I’ve done a lot of firsts this past couple years and I added one more to the list this past week. I went sailing for the first time ever and even took the helm of the sailboat for quite a ways. What went from being completely uninterested in pursuing this particular hobby in the future turned into a feeling of this isn’t so bad. Wounded Warrior Project (WWP) introduced alumni to the sport of sailing during our Soldier Ride event weekend in Tampa, Florida. We split up in teams of five and each sailed in the Tampa Bay with an instructor from the St. Petersburg Sailing Center in St. Petersburg, Florida.
I had an interesting experience on the sailboat. Initially I had anxiety about this new activity and my fear of getting sea sick because I do in fact get sea sick. But I took some dramamine to stave off that illness. And it worked. I didn’t want to get sick and have it prevent me from enjoying the here and now. We were sailing in the Tampa Bay and it was beautiful. Then it became a fear of feeling out of control. The sailboat would tip quite drastically at times in both directions and feel as if it was going to flip over. I was not having a good time and could feel the panic begin to set it. It was bringing tears to my eyes. I admitted to the group that I was having a hard time because of a loss of control.
Both the instructor and the group of veterans had the best response to my experience. First an Alumni member told me that it was really good that I was aware of what was happening to me and how my Post Traumatic Stress was impacting me. I told him that I was pretty good at self assessment. Then the instructor suggested that I take the helm because it would help me regain the feeling of control. Although I was scared to take the helm, I did it anyway. And it worked. I offered to share the helm with the others so they could have an opportunity but they unselfishly supported me bringing us back to shore. We all witnessed it help alleviate my symptoms. These are the kind of learning experiences that are priceless when you are with others who understand how Post Traumatic Stress manifests itself.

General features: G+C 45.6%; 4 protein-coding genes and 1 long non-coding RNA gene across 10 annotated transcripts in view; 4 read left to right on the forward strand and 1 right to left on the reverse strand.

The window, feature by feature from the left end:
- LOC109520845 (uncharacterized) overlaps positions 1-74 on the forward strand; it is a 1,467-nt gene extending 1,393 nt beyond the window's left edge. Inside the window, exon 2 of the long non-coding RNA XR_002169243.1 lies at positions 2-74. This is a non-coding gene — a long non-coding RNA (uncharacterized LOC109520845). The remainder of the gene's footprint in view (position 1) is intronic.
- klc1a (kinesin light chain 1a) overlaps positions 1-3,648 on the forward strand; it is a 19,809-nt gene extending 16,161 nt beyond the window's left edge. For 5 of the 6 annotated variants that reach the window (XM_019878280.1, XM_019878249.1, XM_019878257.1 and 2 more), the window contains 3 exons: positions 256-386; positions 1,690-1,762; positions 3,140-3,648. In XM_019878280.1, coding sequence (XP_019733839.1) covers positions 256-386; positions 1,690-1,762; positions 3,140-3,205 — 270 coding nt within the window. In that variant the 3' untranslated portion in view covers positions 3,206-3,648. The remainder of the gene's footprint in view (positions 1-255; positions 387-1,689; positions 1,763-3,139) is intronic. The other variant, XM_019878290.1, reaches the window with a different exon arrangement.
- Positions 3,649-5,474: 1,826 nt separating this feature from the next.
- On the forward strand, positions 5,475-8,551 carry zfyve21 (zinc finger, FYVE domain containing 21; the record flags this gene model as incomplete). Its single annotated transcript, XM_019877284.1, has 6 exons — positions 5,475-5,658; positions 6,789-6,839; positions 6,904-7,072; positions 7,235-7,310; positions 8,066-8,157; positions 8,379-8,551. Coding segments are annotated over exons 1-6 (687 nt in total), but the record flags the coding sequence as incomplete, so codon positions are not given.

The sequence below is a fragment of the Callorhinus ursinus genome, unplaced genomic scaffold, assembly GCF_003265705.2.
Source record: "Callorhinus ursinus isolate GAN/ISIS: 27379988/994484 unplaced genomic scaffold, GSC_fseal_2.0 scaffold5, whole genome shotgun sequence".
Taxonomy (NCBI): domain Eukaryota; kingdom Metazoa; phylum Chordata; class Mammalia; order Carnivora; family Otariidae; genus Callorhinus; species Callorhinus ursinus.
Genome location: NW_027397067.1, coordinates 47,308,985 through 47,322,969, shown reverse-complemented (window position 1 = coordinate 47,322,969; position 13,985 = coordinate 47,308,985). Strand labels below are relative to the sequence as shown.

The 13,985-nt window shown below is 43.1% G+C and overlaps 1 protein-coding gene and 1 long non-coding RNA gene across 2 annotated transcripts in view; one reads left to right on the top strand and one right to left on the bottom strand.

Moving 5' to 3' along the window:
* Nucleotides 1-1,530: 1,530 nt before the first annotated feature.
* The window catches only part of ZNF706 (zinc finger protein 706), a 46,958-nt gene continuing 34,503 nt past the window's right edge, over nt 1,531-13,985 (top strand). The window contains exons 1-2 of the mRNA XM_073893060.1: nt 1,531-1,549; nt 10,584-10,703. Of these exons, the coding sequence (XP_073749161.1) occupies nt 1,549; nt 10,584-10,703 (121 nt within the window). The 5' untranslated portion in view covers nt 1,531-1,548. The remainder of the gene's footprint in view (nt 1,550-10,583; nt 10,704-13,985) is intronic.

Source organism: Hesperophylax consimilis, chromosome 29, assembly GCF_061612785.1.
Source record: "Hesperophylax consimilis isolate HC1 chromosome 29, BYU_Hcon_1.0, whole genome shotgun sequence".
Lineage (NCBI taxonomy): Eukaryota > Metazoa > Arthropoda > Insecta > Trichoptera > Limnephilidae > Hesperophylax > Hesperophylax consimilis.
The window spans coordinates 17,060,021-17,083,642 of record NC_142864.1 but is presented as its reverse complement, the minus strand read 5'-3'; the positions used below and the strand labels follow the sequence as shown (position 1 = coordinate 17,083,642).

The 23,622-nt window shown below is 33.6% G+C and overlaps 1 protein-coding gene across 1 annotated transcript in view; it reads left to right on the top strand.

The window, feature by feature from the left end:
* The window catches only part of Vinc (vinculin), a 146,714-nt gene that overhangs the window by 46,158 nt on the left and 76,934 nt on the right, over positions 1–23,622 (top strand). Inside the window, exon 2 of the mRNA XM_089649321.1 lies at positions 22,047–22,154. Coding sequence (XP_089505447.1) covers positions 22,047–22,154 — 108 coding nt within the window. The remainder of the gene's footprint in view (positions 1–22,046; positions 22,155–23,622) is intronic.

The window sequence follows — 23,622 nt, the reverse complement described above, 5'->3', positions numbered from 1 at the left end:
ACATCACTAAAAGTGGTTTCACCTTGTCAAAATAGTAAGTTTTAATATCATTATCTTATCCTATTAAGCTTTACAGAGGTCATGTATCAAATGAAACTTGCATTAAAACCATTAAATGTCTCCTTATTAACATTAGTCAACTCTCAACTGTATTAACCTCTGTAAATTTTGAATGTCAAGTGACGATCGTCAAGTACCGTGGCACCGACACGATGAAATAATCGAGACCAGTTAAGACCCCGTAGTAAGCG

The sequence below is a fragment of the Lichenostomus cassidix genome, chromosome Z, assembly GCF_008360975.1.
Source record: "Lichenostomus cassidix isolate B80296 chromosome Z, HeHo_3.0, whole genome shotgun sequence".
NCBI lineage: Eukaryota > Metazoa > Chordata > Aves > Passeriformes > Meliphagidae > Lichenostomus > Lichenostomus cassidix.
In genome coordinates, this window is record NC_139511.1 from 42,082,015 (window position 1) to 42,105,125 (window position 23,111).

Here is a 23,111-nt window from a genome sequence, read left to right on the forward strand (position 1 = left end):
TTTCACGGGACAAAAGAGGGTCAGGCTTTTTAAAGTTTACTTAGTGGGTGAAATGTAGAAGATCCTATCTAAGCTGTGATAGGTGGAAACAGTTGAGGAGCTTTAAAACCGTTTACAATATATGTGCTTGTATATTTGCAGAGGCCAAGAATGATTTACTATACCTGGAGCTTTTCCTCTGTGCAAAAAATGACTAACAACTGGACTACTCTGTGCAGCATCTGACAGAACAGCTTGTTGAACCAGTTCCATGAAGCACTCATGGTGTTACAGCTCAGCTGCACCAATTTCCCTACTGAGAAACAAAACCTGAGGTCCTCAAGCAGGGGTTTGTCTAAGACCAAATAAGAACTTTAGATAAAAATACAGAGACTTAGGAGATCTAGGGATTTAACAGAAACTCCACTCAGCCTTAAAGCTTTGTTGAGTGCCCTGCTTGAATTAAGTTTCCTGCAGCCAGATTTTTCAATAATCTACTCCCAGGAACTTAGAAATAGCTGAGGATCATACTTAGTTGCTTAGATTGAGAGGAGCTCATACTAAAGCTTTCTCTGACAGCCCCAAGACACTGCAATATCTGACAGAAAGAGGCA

The experiences I have had with fellow WWP Alumni, staff, and contracted instructors has been invaluable. In every instance where I was having a hard time in the situation, I have been supported by loving, understanding, and caring people. It has helped me not feel ashamed because my experiences are validated. People just get it and lovingly help me through it. I can tell by their genuineness that they truly understand what it is like to not be in control of anxiety and panic. Their responses to me help me accept a new normal and together we learn how to cope with it as opposed to let it stop us from enjoying the moment. The activities we do help us work through Post Traumatic Stress and gain confidence in trying new things that may just be the hobby we didn’t know we had a passion for.